• The sun is spinning fast and this spin creates complex swirls and eddies. Sometimes matter gets engulfed in loops of the magnetic field, which gets ejected violently. 

What will be the impact of solar storms?  

  • It all depends upon the individual solar storm. 
  • Usually, the earth’s magnetic field — magnetosphere — will ward off the dangerous incursions; the CME could pose danger only if the magnetic field is overwhelmed. 
  • The magnetic field, on the sun-facing side of the earth, extends to about 65,000 km, well within the range of earth’s satellites. (Actually, the magnetic field on the day side gets compressed to 65,000 km by the solar winds; on the night side, the magnetosphere is much bigger).
  • If a big CME occurs, some satellites could be lost; there is nothing we can do about it. 
  • As for the earth-based systems, such as power grids and telecom networks, even if a big CME hits the earth, only countries in the upper and lower latitudes are in danger of getting affected. Being near the equator, India is relatively safe. 

How big a problem is it? 

  • It depends upon the individual CME. Occasionally, a large solar storm might cut loose and hurl towards the earth; and we can do nothing about it. 
  • If we can predict it, we can reschedule satellite launches, but the CMEs are difficult to predict sufficiently ahead of their occurrence. 
  • A large solar storm hitting the earth might happen once in a century. The last big one was in 1859. The ‘Carrington Event’ shut down telegraph and electrical systems for many days.
  • If an 1859-type of solar storm were to hit the earth today, the US alone could suffer damage of $2.6 trillion. 

(Down to Earth: Health)

March 24: Like COVID, TB is a pandemic and must be treated as an emergency



  • GS-2: Health

Like COVID, TB is a pandemic and must be treated as an emergency

Context: In 1993, the World Health Organization (WHO) declared tuberculosis (TB) a global public health emergency. It urged nations to coordinate efforts to avert millions of deaths. In January 2020, the WHO declared COVID-19, another airborne infectious disease, a public health emergency of international concern.

The similarity between the global responses to these two pandemics ends there.

The scientific, public health, medical, and pharmaceutical communities’ responses to COVID-19 in the past two years has been spectacular.

  • Within two weeks of declaring COVID-19 a global emergency, the WHO had convened a meeting of experts and issued a research roadmap. National governments rapidly committed vast sums of money into research at all levels, from basic virology and immunology to clinical care and prevention. Pharmaceutical companies launched development programmes for new products to diagnose, treat and prevent COVID-19. As a result, diagnostics, therapeutics and vaccines were developed at a dizzying pace, delivering an array of tools to control and end the SARS-CoV-2 pandemic.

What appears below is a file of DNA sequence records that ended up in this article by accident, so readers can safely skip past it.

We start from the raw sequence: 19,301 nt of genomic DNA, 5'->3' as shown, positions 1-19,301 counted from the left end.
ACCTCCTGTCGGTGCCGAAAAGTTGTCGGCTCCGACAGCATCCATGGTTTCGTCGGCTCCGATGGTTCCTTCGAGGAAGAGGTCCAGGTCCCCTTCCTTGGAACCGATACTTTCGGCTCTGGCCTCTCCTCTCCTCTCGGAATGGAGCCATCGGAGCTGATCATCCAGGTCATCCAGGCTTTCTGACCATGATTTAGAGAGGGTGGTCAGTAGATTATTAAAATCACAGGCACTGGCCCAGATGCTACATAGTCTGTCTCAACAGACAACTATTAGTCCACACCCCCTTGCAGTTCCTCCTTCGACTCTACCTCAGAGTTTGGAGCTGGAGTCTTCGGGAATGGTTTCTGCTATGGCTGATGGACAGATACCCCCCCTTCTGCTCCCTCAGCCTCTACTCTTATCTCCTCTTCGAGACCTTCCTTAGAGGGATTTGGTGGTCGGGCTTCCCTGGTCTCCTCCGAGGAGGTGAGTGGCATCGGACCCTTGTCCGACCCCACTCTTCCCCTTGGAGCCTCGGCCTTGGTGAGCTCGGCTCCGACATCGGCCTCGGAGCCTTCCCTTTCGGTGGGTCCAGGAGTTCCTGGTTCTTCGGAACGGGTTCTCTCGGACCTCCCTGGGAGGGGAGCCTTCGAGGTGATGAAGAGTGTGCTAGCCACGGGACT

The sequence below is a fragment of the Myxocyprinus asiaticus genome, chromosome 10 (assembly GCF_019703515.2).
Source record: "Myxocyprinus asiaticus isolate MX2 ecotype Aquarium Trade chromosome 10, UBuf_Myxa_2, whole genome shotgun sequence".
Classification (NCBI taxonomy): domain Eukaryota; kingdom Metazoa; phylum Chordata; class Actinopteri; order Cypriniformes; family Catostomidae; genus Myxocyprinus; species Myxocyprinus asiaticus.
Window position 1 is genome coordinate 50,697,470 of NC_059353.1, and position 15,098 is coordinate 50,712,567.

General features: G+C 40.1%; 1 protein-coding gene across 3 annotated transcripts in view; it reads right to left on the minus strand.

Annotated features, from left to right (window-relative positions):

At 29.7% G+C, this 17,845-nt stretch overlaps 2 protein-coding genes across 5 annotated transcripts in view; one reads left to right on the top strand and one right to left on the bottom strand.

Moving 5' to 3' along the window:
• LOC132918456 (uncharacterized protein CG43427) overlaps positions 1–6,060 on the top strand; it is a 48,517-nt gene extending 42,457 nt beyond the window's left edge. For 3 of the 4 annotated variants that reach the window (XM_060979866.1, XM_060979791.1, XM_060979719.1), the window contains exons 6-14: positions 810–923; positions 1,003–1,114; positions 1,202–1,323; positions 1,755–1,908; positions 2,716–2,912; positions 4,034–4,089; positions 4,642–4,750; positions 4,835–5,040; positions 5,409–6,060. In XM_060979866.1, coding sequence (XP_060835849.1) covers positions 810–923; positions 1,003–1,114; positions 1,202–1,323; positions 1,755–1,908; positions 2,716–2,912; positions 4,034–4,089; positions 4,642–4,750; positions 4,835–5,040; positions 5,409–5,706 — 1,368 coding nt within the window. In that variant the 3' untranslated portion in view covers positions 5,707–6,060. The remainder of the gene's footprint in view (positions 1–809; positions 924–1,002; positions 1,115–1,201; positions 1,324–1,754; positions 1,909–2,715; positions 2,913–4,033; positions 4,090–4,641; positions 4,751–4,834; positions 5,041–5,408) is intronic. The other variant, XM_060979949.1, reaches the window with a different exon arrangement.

The effective and equitable deployment of those tools is a challenge. But no one can say that science has been found wanting in responding to the global crisis.

  • TB, on the other hand, has not been treated as a true emergency. Yet its worldwide distribution, impact on health, and mortality burden was just as dire. TB incidence remains plateaued at 10 million cases per year.
  • In 2020 case detection fell by almost 20 per cent and mortality rose for the first time in a decade to 1.5 million deaths. These setbacks are directly attributable to the COVID-19 pandemic.

The COVID-19 pandemic is different from the TB pandemic in many ways, with its sudden appearance, rapid worldwide spread and broad impact on individuals and communities. Nevertheless, TB remains a major killer and the pace of TB clinical research can best be described as glacial.

Triumphs despite long timelines

Even with limited funding, there have been some triumphs in TB research in the past decade:

  1. Molecular assays make diagnosis possible in less than 2 hours
  2. Treatment of multidrug resistant TB has been shortened and made easier
  3. Treatment of drug-susceptible TB has been shortened
  4. Treatment of TB infection has been cut, with safer and better tolerated regimens.

But all of these transformative advances took far longer than they should have. 

  • Funding opportunities for TB biomedical research are fewer and the reviews of TB applications are slow.
  • The overall timeline for conducting critically important TB research is scandalously long. 
  • Most studies are unnecessarily prolonged by long administrative and regulatory review processes.

The broader problem, however, is much larger than the mechanics of individual funding agencies or regulatory bodies.

  • First, nobody is treating TB as an actual emergency. As we have seen with COVID-19, when everyone thinks it is an emergency, people act differently, and things move rapidly.
  • Second, the clinical and public health research infrastructure is vastly underfunded and under-supported. COVID-19 has demonstrated what is possible when researchers, funders, and regulatory agencies unite to confront a crisis. Game-changing trials can be conducted in record time without cutting corners and compromising participant safety and scientific integrity, if everyone behaves like it is an emergency. But to do so requires a radical change in mindset in addition to substantially greater human and financial resources.